This was my first remote viewing of a Marketing Society event, so my expectations were for an afternoon of interesting speakers focussed on discussing the Queen’s Gambit, with my camera and mic off – enjoyable but not entirely engaged. In truth, the reason I signed up was that I saw Rory Sutherland was speaking, I knew nothing of the main speaker (other than the obvious sell of The Queen’s Gambit). How wrong I was!
The fantastic MS CEO Sophie Devonshire began by welcoming everyone and reminding us of the society’s role: “to inspire, excite and unite”. Well the event did this and more. We were told cameras and mic on, jumping straight into break off groups with a mix of society peers “to start a conversation or make a point (a gambit)”. It certainly woke everyone up and got us talking. I landed in a group with a mix of agency and client side backgrounds of various experiences and we all got talking about our favourite TV and film, as well as advice that we would give to our younger selves. What I learned was that I should try and watch Clarkson’s Farm as it’s surprisingly good, and that we shouldn’t worry about things too much – I think one of these might be easier to take on board than the other.
We then moved on to the bit I was waiting for, advertising Svengali and behaviour change guru Rory Sutherland. A man that really doesn’t need any kind of introduction at all and he didn’t disappoint. In a short starter before the main course he covered “abductive interference”, “artificial inquisitiveness” and “explore / exploit trade-off”, helping to land the point that great creative ideas and thoughts don’t come from processes and playing it safe, they come from mistakes, taking risks and experiencing new things. It may seem obvious but it’s not a mantra that is necessarily followed within modern marketing and its desire for assured effectiveness.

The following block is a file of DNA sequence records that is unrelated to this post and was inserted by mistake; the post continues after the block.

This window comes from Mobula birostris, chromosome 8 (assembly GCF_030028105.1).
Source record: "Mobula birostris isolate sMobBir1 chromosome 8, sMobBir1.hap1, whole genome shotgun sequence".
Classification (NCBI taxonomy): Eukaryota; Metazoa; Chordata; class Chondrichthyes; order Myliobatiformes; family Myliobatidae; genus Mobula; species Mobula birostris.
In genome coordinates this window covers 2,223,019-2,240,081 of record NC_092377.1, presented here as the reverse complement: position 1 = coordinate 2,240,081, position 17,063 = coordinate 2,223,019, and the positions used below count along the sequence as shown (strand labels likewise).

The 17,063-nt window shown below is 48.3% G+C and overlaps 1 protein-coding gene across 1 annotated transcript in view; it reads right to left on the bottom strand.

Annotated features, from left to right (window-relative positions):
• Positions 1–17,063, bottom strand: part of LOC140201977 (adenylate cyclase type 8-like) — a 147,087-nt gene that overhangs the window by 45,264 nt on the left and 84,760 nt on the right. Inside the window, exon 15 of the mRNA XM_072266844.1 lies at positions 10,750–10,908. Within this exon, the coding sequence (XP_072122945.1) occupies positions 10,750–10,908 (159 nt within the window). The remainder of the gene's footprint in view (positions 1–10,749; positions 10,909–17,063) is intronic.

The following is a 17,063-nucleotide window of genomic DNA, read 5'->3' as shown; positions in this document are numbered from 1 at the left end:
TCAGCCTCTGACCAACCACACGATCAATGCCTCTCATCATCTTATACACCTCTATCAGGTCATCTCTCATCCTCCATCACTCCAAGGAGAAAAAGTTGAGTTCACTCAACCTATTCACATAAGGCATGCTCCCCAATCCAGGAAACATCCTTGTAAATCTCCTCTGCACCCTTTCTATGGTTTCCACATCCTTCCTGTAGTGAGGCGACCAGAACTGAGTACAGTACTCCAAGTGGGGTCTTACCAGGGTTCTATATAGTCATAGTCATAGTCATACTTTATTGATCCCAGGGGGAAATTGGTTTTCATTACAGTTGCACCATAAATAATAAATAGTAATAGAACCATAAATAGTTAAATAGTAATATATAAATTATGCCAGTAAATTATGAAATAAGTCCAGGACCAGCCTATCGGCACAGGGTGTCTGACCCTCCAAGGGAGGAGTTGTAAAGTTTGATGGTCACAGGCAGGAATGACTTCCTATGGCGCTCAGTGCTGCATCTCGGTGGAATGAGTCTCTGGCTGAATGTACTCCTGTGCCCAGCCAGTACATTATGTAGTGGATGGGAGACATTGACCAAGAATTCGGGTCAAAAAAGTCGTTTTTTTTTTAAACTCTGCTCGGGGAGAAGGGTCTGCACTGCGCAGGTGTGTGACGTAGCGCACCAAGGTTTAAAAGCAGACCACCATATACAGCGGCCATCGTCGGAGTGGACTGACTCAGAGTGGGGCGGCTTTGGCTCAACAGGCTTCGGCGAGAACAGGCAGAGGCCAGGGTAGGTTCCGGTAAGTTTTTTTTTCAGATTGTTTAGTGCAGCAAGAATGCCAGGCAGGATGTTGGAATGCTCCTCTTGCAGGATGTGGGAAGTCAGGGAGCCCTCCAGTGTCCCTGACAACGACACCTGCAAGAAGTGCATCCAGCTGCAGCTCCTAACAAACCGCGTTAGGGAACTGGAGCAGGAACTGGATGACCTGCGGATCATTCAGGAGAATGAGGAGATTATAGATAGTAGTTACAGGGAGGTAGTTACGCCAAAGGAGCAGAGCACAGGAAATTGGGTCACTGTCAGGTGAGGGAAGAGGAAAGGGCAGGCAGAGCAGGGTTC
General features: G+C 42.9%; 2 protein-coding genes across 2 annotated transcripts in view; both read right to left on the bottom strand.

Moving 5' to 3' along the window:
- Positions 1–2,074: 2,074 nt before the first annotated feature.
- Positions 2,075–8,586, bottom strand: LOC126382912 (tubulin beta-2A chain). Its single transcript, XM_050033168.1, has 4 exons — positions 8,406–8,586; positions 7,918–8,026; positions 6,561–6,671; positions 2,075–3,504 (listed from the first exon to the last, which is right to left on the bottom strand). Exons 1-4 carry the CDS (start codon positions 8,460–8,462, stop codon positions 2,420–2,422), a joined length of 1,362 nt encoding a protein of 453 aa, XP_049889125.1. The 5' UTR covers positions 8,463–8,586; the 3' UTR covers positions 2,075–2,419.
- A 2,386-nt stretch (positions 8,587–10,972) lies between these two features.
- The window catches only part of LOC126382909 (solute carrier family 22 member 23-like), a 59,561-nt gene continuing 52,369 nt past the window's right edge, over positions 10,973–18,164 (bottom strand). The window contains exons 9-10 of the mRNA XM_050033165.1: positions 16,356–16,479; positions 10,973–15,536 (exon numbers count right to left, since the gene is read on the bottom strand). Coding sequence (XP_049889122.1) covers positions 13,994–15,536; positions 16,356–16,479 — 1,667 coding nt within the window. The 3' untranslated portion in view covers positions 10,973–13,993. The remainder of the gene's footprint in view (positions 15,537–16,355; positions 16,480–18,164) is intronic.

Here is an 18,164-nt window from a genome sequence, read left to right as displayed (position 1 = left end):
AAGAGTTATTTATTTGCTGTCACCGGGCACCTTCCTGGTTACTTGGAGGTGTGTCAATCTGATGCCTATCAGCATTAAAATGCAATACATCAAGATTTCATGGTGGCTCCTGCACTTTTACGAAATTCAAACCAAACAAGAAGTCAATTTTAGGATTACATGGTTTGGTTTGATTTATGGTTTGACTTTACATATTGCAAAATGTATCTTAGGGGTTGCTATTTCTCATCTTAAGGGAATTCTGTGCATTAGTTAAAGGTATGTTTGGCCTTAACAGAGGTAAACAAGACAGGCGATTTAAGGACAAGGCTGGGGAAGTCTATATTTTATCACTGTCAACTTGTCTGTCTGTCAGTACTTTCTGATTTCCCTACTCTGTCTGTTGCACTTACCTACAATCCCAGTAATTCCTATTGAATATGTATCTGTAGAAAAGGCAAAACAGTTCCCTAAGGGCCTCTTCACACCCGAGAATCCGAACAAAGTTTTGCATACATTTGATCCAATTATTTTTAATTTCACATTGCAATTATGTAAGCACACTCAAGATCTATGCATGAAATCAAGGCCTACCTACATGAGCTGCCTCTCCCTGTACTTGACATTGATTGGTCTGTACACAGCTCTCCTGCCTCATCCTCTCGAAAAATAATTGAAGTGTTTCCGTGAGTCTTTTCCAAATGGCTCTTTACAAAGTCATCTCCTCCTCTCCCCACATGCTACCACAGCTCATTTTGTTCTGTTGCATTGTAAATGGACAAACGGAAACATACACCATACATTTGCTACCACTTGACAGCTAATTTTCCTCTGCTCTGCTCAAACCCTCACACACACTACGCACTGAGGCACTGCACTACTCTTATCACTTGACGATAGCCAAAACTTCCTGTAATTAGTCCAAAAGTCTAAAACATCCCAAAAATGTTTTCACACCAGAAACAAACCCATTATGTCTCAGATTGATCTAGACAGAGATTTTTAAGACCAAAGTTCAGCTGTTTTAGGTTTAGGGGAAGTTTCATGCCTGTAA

And onto the main course…an interview with Allan Shiach AKA Allan Scott the screen writer, co-writer of the global Netflix hit series The Queen’s Gambit. I was captivated from the out-set, Allan’s experiences covered the careers of at least three successful people. He, at one time or another was a comedian, writer, chair of The Macallan whisky, trade union officer and company director (at the same time), a marketeer and, currently, is writing a musical. His conversation was witty, thought-provoking, enlightening and funny. We had amusing anecdotes that involved Leonard Cohen and more poignant moments, such as when Allan spoke to Heath Ledger about making the Queen’s Gambit on the day of the actor’s death. What landed with me though, was his passion for whatever endeavour he did, that delivering something that entertains not only the audience but also yourself is vital. To quote Allan, “you can’t write something unless you think it will be your favourite”, this really stuck with me. Having that belief, conviction and appetite for your own work is critical to being successful in whatever you’re trying to do.
Review written by Doug Brown, Senior Planner, The Union.
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